October 19, 2004
In the early 1990s, the College of Engineering initiated sweeping changes in its undergraduate curriculum that significantly influenced the way engineering is taught in the U.S. The most dramatic of these changes squarely bucked the deep-rooted practice of making students master math and science courses before letting them set foot into an engineering class. CIT boldly decided that students, fresh out of high school, would take bona fide engineering courses, complete with lectures on theory, problems to solve, and hands-on opportunities, from day one of their undergraduate engineering program.
Hands-on opportunities are hands-down the most interesting part of the intro courses, at least from the students' perspective. "Students in 18-100, Intro to ECE, are excited, and they have expectations. The lab gives them a real-world sense of things" says Professor Dan Stancil. But what the students expect and what they discover are often two different things.
"Students are disappointed that they can't build a stereo by the end of the course," says Tom Sullivan, who also teaches Intro to ECE. "We teach them that large electrical systems are built of less complicated smaller systems." To illustrate this concept, the students build simple robots that they race in class competitions. It's fun and a lot of work. The students build systems on protoboards, test them, take measurements to learn how circuits operate, and of course, there are quizzes and homework. "Students like the labs more than the homework," say Sullivan. But all of the work is necessary. "The students are building a toolbox that'll let them analyze circuits and understand their operation. In this class, they learn a smattering of a whole bunch of stuff." Subject depth comes later.
As part of their curriculum, ECE students are required to take a freshman introductory course in one other engineering discipline, in addition to ECE. For projects in courses such as Intro to Civil and Environmental Engineering (CivE), students are assigned to teams because "learning about team efforts and what makes them successful or not is part of the educational experience," says Professor Dave Dzombak, one of the instructors of the course. He explains that most engineering is performed in teams and so it is important that the students gain experience with team work.
Another course objective is to make students aware of how important it is for engineers to develop strong written and oral communication skills. To address this issue, many faculty members invite Tom Keating, senior lecturer of technical communication, to talk to their classes.
When Tom Keating speaks to students, he tells them, "You can be the best engineer in the world, but you'll never go anywhere until you can communicate that."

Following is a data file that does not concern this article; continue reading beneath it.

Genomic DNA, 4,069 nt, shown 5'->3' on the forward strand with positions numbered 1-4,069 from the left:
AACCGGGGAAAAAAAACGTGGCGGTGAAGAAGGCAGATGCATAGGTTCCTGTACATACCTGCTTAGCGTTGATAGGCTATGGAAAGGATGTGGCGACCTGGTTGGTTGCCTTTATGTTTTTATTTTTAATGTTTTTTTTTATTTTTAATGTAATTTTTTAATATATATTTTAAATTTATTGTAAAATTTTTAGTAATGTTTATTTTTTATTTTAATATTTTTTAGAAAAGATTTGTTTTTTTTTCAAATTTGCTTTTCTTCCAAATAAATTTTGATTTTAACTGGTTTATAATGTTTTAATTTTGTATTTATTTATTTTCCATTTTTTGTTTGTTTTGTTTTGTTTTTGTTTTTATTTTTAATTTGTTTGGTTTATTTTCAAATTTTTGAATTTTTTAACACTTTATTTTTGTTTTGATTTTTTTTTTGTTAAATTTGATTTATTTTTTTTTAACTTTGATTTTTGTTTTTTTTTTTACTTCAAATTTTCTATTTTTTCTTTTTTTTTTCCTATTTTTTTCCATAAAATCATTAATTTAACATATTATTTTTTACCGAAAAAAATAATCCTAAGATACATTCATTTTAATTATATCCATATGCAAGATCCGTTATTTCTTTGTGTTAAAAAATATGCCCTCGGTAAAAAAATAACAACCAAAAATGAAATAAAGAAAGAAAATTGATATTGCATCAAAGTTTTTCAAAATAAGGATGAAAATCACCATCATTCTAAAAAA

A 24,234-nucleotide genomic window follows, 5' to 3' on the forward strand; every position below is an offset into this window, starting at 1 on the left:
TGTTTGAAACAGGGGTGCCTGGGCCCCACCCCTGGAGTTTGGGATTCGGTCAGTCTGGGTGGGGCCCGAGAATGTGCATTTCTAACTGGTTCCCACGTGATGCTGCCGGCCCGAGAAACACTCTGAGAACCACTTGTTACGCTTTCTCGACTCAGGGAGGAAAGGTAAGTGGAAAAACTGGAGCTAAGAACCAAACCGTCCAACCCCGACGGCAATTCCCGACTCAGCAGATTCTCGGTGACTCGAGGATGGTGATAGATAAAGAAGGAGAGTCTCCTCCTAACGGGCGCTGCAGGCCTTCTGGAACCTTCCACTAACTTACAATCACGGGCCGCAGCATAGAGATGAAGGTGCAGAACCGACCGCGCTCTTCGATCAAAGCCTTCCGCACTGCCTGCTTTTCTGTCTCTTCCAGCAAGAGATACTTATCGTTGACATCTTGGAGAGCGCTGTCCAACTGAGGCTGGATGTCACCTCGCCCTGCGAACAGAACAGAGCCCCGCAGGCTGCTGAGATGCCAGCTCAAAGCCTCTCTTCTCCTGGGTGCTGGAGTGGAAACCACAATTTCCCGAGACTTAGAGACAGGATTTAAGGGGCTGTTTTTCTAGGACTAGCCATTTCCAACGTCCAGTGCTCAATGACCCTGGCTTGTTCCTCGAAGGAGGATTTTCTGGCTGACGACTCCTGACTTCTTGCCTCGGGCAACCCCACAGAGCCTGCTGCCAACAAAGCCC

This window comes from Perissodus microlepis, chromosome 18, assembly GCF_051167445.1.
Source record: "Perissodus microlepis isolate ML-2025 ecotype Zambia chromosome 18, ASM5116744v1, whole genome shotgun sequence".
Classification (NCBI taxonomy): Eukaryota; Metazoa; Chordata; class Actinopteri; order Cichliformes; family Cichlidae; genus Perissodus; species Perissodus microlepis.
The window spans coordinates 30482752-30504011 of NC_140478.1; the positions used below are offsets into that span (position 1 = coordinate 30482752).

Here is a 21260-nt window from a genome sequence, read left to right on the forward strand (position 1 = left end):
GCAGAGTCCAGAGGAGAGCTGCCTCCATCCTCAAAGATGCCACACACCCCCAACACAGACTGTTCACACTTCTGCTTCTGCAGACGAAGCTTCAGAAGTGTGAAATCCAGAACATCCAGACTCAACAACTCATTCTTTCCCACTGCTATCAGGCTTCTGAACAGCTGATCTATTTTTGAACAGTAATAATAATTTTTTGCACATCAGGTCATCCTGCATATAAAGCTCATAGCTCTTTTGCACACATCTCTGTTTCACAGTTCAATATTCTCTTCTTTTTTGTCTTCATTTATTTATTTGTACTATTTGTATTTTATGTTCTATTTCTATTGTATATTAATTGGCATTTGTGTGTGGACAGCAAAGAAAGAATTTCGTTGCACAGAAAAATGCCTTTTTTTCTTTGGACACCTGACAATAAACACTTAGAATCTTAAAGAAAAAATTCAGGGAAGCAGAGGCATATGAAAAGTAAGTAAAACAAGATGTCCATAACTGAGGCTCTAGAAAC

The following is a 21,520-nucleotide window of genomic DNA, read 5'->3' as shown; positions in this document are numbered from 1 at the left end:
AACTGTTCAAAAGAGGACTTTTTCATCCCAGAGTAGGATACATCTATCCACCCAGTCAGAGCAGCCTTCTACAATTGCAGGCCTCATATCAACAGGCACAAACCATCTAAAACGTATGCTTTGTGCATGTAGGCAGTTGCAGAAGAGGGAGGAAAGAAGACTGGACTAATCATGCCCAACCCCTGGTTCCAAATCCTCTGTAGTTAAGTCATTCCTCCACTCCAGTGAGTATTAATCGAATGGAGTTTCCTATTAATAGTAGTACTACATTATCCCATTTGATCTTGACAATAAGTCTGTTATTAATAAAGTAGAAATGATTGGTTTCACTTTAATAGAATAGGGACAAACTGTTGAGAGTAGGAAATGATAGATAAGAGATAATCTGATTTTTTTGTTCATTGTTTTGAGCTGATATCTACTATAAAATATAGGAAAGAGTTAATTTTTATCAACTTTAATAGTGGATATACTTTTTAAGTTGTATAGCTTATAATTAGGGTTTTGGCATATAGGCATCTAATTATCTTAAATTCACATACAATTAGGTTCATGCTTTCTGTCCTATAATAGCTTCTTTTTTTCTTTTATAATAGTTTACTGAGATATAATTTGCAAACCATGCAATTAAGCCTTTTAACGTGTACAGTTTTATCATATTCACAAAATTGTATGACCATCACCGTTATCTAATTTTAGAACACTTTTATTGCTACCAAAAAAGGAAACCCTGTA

They can't hear that message enough," he says, and getting students to accept this idea is half of Keating's battle - the other half is teaching students how to effectively communicate technical information.
Keating, who is CIT's associate teaching professor of technical communication, delivers guest lectures on the importance of learning how to communicate as an engineer. He's been a steady presence in Intro to CivE and ChemE sophomore seminar for many years, and this fall also added first-year courses in ECE, MechE and MSE to his lineup. ECE students can even download the lecture online. "I want students to think of communication as something they'll do throughout their careers," he says, and that's why first-year students are prompted to think about their communication skills.
Keating explains that technical communication is purpose-and-audience focused. For example, if an engineer talks to a lay audience about environmental issues at a local Rotary Club, that talk would be far different than one given to a room full of engineers. After their first year, students can take Keating's Technical Communication course, where they'll learn how to give presentations and write materials that meet the expectations of their audience. Keating explains that developing these skills takes time, but it is worth it because students will walk away with something they "will use the rest of their lives."
Group projects do much: they reinforce the material learned in class, emphasize teamwork, and they show students "how hard it is to make something that works," says Professor Jonathan Wickert of Mechanical Engineering (MechE). He's found that when students work on design projects, they have an epiphany. "They realize that they have to build something that is expected to work." And to do that students have to learn fundamental skills. Welcome to the concept of hands-on learning. In MechE, students learn to run a CNC machine. In ECE, "we teach them how to solder so they can put together circuits," says Stancil. Sullivan adds, "Few high schools teach electronics, and the kids have never built a circuit before. They don't dabble in that, but they know how to program. The level of tinkering is different now." And that raises a key point. Much has changed in the past 10 years – educational approaches, technologies and even the experience level of incoming students. Cognizant of this Sullivan says, "When I teach 18-100, I assume nothing about the students – some are advanced and some barely know what an electron is." And that's ok for Sullivan. "My biggest challenge," he says, "is trying to remember what it is like to see all of this stuff for the first time."
Reprinted with permission, Carnegie Mellon Engineering News, Fall 2004. Text by Sherry Stokes.
Students experience hands-on opportunities in the lab.
ECE Lecturer Tom Sullivan, teaches Intro to ECE.
Tom Keating, senior lecturer of technical communication, teaches written and oral communication skills to engineering students.
Group projects reinforce material learned in class and emphasize teamwork.